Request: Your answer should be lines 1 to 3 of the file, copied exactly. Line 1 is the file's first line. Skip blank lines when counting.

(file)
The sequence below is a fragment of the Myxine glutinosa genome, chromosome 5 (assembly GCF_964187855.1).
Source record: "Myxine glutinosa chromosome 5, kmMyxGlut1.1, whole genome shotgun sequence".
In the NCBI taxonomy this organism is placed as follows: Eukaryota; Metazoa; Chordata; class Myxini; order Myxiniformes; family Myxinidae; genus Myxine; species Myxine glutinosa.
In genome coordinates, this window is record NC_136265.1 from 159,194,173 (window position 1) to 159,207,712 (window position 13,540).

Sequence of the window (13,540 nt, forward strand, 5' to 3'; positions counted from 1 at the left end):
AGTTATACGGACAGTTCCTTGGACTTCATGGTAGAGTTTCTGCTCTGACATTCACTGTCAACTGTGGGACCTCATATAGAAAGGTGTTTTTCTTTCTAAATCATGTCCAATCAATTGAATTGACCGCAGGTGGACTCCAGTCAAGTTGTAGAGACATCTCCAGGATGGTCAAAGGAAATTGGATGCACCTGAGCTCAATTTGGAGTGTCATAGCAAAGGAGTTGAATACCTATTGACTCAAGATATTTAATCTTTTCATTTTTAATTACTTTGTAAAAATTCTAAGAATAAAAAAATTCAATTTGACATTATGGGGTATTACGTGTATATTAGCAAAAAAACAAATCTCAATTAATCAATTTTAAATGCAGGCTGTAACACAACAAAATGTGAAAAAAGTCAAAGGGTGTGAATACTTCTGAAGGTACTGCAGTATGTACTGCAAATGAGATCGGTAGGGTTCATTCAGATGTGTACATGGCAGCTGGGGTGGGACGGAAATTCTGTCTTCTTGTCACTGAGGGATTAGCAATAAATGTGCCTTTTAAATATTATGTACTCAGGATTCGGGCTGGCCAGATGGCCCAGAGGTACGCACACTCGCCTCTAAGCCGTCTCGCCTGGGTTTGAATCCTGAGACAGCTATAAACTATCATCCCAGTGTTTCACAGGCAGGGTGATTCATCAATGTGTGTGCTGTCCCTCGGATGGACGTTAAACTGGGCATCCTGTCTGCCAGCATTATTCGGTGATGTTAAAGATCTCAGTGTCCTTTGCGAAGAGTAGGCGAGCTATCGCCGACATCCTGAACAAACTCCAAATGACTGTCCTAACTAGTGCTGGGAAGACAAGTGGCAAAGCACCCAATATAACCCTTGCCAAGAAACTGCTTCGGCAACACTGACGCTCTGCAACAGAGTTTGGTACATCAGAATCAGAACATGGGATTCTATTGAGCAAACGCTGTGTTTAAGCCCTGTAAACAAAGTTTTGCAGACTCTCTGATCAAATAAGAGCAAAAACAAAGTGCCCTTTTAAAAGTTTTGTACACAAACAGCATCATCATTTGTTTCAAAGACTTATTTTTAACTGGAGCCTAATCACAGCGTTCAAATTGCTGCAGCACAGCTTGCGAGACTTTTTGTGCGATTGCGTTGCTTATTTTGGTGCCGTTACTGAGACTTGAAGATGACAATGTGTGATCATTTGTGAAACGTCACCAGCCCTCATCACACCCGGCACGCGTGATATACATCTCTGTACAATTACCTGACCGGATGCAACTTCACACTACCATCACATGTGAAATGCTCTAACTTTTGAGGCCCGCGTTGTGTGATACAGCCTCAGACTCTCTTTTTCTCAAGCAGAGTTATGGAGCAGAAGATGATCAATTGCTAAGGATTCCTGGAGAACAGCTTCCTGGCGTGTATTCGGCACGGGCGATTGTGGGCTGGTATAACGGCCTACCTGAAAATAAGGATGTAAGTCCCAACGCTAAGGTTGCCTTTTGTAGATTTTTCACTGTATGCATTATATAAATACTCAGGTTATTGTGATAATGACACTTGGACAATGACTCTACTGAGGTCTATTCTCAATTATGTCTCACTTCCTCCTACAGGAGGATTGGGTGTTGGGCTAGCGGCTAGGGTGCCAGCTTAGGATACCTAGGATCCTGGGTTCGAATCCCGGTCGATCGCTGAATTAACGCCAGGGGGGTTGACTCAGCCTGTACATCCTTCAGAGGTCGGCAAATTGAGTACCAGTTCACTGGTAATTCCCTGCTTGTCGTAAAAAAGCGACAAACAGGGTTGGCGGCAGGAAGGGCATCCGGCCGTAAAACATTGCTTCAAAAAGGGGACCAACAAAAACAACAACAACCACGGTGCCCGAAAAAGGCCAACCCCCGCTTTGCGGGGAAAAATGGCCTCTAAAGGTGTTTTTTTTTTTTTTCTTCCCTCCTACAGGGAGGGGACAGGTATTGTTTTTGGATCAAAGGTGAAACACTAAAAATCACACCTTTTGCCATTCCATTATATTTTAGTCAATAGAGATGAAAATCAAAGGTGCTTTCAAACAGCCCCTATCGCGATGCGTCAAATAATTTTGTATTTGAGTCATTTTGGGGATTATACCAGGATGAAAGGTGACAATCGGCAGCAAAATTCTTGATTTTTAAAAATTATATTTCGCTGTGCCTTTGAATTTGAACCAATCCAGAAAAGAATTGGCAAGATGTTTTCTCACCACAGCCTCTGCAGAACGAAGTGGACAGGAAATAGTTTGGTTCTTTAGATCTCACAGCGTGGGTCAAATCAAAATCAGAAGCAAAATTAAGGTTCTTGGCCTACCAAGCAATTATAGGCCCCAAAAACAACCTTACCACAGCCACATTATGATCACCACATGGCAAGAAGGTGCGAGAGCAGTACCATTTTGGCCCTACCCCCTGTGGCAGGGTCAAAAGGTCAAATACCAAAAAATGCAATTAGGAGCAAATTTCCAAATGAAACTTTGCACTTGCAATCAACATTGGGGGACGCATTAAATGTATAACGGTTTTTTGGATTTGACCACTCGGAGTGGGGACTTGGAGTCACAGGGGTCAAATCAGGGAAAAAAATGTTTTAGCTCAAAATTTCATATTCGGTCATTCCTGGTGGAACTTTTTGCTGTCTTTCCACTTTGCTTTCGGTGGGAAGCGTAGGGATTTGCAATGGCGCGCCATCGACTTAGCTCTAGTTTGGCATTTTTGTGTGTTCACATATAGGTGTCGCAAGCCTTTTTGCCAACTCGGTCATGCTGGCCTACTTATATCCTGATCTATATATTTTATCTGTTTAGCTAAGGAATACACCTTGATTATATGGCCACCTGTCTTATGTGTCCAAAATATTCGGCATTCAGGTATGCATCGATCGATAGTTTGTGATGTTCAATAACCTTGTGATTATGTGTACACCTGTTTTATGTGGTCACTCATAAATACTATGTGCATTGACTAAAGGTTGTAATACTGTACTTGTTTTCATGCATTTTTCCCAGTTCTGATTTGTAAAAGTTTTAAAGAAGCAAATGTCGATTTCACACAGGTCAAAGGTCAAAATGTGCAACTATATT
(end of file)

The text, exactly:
The sequence below is a fragment of the Myxine glutinosa genome, chromosome 5 (assembly GCF_964187855.1).
Source record: "Myxine glutinosa chromosome 5, kmMyxGlut1.1, whole genome shotgun sequence".
In the NCBI taxonomy this organism is placed as follows: Eukaryota; Metazoa; Chordata; class Myxini; order Myxiniformes; family Myxinidae; genus Myxine; species Myxine glutinosa.